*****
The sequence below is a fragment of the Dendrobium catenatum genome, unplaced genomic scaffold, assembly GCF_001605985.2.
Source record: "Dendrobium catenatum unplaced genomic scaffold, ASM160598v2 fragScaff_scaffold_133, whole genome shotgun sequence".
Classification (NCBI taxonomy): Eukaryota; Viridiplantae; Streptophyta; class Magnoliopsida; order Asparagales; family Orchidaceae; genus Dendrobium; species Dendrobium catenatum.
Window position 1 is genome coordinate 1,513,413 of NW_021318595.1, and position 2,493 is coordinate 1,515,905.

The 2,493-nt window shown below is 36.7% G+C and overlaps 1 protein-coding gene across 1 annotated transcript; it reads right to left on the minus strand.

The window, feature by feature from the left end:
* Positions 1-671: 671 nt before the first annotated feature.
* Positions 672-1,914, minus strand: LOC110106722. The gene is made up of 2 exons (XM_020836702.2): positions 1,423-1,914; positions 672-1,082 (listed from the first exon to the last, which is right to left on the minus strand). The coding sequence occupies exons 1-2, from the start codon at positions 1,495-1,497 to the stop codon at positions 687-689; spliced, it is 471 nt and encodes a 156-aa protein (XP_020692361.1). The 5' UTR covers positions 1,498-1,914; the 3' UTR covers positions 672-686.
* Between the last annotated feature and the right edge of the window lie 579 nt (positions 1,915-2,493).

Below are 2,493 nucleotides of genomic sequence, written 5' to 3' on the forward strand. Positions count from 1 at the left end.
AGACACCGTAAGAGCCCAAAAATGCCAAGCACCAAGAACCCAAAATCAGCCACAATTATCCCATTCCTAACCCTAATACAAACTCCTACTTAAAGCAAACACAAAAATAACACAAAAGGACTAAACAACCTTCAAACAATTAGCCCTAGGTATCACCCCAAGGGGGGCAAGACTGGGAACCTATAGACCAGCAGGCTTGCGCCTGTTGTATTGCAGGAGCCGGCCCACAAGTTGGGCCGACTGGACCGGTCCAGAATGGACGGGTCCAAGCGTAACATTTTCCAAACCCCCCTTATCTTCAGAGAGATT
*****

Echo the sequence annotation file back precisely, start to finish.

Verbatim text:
The sequence below is a fragment of the Dendrobium catenatum genome, unplaced genomic scaffold, assembly GCF_001605985.2.
Source record: "Dendrobium catenatum unplaced genomic scaffold, ASM160598v2 fragScaff_scaffold_133, whole genome shotgun sequence".
Classification (NCBI taxonomy): Eukaryota; Viridiplantae; Streptophyta; class Magnoliopsida; order Asparagales; family Orchidaceae; genus Dendrobium; species Dendrobium catenatum.
Window position 1 is genome coordinate 1,513,413 of NW_021318595.1, and position 2,493 is coordinate 1,515,905.

The 2,493-nt window shown below is 36.7% G+C and overlaps 1 protein-coding gene across 1 annotated transcript; it reads right to left on the minus strand.

The window, feature by feature from the left end:
* Positions 1-671: 671 nt before the first annotated feature.
* Positions 672-1,914, minus strand: LOC110106722. The gene is made up of 2 exons (XM_020836702.2): positions 1,423-1,914; positions 672-1,082 (listed from the first exon to the last, which is right to left on the minus strand). The coding sequence occupies exons 1-2, from the start codon at positions 1,495-1,497 to the stop codon at positions 687-689; spliced, it is 471 nt and encodes a 156-aa protein (XP_020692361.1). The 5' UTR covers positions 1,498-1,914; the 3' UTR covers positions 672-686.
* Between the last annotated feature and the right edge of the window lie 579 nt (positions 1,915-2,493).

Below are 2,493 nucleotides of genomic sequence, written 5' to 3' on the forward strand. Positions count from 1 at the left end.
AGACACCGTAAGAGCCCAAAAATGCCAAGCACCAAGAACCCAAAATCAGCCACAATTATCCCATTCCTAACCCTAATACAAACTCCTACTTAAAGCAAACACAAAAATAACACAAAAGGACTAAACAACCTTCAAACAATTAGCCCTAGGTATCACCCCAAGGGGGGCAAGACTGGGAACCTATAGACCAGCAGGCTTGCGCCTGTTGTATTGCAGGAGCCGGCCCACAAGTTGGGCCGACTGGACCGGTCCAGAATGGACGGGTCCAAGCGTAACATTTTCCAAACCCCCCTTATCTTCAGAGAGATT